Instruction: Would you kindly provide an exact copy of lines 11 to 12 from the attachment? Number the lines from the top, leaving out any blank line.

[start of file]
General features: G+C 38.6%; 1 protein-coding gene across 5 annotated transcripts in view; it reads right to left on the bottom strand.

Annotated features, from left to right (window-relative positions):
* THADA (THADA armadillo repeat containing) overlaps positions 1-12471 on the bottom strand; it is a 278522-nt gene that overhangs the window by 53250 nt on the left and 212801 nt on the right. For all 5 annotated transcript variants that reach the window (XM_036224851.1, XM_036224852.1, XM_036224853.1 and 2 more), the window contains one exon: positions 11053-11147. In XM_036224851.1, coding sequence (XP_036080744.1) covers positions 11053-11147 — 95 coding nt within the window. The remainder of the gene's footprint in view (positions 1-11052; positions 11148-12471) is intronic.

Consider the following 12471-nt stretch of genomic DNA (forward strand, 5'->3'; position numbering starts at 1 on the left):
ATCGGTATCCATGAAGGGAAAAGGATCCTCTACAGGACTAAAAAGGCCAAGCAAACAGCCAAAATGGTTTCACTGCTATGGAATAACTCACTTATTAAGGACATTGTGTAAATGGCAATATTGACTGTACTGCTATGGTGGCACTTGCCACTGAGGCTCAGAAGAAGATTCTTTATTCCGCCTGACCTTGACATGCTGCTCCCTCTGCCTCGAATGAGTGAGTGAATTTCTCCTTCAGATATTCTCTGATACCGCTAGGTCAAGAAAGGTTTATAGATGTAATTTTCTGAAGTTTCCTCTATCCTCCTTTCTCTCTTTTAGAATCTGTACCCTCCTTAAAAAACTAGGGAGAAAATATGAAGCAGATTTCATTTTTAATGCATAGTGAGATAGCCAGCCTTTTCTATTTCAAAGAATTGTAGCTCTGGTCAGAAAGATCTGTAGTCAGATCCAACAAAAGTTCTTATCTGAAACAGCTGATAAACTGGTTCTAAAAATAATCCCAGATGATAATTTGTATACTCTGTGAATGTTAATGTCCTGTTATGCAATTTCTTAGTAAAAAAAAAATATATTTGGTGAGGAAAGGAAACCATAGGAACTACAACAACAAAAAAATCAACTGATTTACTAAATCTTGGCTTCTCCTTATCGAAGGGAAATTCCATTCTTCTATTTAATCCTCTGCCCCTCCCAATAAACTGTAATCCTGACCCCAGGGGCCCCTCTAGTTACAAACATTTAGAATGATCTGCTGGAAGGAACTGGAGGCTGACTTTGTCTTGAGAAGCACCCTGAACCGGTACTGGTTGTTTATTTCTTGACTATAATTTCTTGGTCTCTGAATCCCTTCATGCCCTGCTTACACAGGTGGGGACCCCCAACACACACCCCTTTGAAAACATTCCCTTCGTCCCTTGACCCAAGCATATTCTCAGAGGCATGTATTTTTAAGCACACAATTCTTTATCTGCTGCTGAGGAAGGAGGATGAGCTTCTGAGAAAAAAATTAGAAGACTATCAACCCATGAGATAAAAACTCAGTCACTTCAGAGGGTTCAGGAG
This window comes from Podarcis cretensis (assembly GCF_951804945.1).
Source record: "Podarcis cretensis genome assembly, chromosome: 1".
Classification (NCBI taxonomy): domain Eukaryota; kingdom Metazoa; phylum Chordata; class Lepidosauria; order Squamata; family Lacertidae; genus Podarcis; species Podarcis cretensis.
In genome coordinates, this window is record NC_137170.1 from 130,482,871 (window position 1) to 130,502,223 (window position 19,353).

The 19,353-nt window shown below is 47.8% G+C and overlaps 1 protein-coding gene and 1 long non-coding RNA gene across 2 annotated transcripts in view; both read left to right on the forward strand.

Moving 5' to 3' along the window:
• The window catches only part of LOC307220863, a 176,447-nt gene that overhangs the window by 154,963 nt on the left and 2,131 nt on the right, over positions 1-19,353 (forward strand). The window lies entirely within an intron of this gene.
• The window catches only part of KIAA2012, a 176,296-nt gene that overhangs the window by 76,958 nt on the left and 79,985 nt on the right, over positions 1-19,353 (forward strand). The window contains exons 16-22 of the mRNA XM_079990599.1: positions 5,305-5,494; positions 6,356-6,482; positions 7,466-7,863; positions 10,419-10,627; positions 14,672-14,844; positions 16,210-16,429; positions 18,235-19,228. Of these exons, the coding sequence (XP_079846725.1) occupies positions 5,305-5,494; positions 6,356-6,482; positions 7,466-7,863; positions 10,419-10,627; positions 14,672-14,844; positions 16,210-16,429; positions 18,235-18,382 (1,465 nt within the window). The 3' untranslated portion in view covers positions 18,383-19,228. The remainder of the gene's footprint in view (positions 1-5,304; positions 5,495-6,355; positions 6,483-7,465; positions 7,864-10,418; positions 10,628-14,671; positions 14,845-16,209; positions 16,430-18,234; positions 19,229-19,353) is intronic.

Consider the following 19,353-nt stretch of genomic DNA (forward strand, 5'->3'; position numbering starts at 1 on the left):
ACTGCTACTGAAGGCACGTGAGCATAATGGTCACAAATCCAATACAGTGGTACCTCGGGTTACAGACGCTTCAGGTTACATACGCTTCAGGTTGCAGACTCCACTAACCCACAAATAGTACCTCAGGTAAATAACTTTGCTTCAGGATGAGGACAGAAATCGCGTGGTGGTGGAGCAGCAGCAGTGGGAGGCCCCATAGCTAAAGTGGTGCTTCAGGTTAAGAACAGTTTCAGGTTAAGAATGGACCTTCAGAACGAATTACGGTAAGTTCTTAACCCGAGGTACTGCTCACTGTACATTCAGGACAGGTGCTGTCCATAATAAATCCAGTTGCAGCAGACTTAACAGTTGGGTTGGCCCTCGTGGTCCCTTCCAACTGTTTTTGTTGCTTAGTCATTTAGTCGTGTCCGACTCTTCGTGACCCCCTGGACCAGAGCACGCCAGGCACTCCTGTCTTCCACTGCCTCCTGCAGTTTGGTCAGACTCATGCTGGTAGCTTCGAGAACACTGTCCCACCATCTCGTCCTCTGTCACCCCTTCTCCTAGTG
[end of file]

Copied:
Moving 5' to 3' along the window:
• The window catches only part of LOC307220863, a 176,447-nt gene that overhangs the window by 154,963 nt on the left and 2,131 nt on the right, over positions 1-19,353 (forward strand). The window lies entirely within an intron of this gene.